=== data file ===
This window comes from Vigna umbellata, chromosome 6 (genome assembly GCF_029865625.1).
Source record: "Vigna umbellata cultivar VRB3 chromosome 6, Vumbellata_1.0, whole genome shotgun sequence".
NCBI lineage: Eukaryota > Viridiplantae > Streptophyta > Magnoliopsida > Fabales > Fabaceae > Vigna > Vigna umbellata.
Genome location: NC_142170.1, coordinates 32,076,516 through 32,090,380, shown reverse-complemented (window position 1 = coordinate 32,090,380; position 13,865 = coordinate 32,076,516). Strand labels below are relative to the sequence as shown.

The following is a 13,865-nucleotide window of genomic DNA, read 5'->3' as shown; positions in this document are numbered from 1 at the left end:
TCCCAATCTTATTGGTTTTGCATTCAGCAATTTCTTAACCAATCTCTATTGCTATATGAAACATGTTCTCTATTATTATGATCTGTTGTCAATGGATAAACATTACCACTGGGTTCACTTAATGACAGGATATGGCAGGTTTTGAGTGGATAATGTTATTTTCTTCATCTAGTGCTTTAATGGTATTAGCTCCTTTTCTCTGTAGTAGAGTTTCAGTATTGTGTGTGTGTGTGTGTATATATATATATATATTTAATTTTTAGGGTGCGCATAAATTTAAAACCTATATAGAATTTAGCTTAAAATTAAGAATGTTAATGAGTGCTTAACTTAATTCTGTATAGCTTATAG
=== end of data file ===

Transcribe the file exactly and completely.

This window comes from Vigna umbellata, chromosome 6 (genome assembly GCF_029865625.1).
Source record: "Vigna umbellata cultivar VRB3 chromosome 6, Vumbellata_1.0, whole genome shotgun sequence".
NCBI lineage: Eukaryota > Viridiplantae > Streptophyta > Magnoliopsida > Fabales > Fabaceae > Vigna > Vigna umbellata.
Genome location: NC_142170.1, coordinates 32,076,516 through 32,090,380, shown reverse-complemented (window position 1 = coordinate 32,090,380; position 13,865 = coordinate 32,076,516). Strand labels below are relative to the sequence as shown.

The following is a 13,865-nucleotide window of genomic DNA, read 5'->3' as shown; positions in this document are numbered from 1 at the left end:
TCCCAATCTTATTGGTTTTGCATTCAGCAATTTCTTAACCAATCTCTATTGCTATATGAAACATGTTCTCTATTATTATGATCTGTTGTCAATGGATAAACATTACCACTGGGTTCACTTAATGACAGGATATGGCAGGTTTTGAGTGGATAATGTTATTTTCTTCATCTAGTGCTTTAATGGTATTAGCTCCTTTTCTCTGTAGTAGAGTTTCAGTATTGTGTGTGTGTGTGTGTATATATATATATATATTTAATTTTTAGGGTGCGCATAAATTTAAAACCTATATAGAATTTAGCTTAAAATTAAGAATGTTAATGAGTGCTTAACTTAATTCTGTATAGCTTATAG